By one measure, U.S. stocks are even more expensive than they were during the tech bubble of 2000.
While price-to-earnings ratios, which can be manipulated by financial engineering, aren't at alarming levels, price-to-sales ratios indicate stocks are well beyond being merely fully priced, as the chart from Ned Davis Research below shows.
The price-to-sales ratio divides a company’s stock price by revenues. The price-to-earnings ratio divides the price by earnings.
The median price-to-sales ratio on S&P 500 SPX, +0.43% —or the P/S of the 250th stock on the index—is at 2.2, according to Ned Davis Research, above the 2007 and 2000 levels, when stocks were arguably in bubble territory.
The median P/S at those levels suggest that, unlike the bubble of 2000, when tech stocks led the price appreciation, the vast majority of large-cap stocks are now too expensive.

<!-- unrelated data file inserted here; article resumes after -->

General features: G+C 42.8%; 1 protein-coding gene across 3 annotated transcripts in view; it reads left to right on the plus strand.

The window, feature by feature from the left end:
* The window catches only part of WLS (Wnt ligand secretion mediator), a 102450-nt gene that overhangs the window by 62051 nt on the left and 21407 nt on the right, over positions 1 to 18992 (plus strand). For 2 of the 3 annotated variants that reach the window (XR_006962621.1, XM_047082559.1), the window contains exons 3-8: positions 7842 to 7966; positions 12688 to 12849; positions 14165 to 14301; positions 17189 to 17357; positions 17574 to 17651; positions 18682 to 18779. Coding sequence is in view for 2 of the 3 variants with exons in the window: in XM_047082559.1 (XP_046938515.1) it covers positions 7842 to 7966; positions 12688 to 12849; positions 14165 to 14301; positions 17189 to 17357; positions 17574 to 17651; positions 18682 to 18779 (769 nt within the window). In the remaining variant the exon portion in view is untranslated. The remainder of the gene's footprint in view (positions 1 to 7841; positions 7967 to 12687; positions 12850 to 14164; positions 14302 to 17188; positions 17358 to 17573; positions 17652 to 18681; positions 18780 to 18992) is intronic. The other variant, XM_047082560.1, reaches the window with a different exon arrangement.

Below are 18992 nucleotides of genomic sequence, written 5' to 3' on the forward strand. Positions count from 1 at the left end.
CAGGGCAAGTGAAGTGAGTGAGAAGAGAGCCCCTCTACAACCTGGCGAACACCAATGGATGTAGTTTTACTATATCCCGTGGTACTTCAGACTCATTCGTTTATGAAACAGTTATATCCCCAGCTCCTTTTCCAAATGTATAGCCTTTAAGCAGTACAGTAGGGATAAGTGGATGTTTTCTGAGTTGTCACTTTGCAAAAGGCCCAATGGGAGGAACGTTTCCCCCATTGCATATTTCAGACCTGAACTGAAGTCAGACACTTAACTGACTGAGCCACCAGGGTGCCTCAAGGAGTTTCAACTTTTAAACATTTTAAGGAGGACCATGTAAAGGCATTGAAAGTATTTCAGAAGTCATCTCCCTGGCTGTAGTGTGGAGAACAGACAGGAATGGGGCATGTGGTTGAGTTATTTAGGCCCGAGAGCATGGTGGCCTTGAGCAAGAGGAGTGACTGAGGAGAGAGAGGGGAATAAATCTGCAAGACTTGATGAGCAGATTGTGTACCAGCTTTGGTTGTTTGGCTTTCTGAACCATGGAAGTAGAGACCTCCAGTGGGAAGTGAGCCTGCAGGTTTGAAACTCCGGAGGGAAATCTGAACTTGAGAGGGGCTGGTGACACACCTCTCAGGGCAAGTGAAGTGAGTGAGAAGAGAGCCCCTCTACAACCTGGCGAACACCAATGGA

One of the reasons for a rise in the P/S ratios is declining revenue over the past three quarters as prices climbed to near record levels.
On revenue basis, U.S. stocks are as expensive as they have ever been. But it’s not the only metric. They are expensive if you look at cyclically-adjusted or Shiller price-to-earnings ratios,” said Meb Faber, co-founder and chief investment officer at Cambria Investment Management.
Shiller PE, which is price-to-earnings ratio based on average inflation-adjusted earnings from the previous 10 years, is at 26.2, its highest level since 2007. The Shiller PE reached that level in 2014 and has largely stayed there.
While valuation metrics are virtually useless when it comes to timing market tops and bottoms, they do tend to have pretty reliable predictive value when it comes to long-term returns.
For example, at current Shiller PE levels, the S&P 500 implied 10-year return is negative 0.2%.
Faber, who says that U.S. stocks are also among the most expensive equity markets globally, is optimistic about alternatives.
“The good news is that the rest of the world is cheap and promise much higher returns than the U.S. stocks,” Faber said.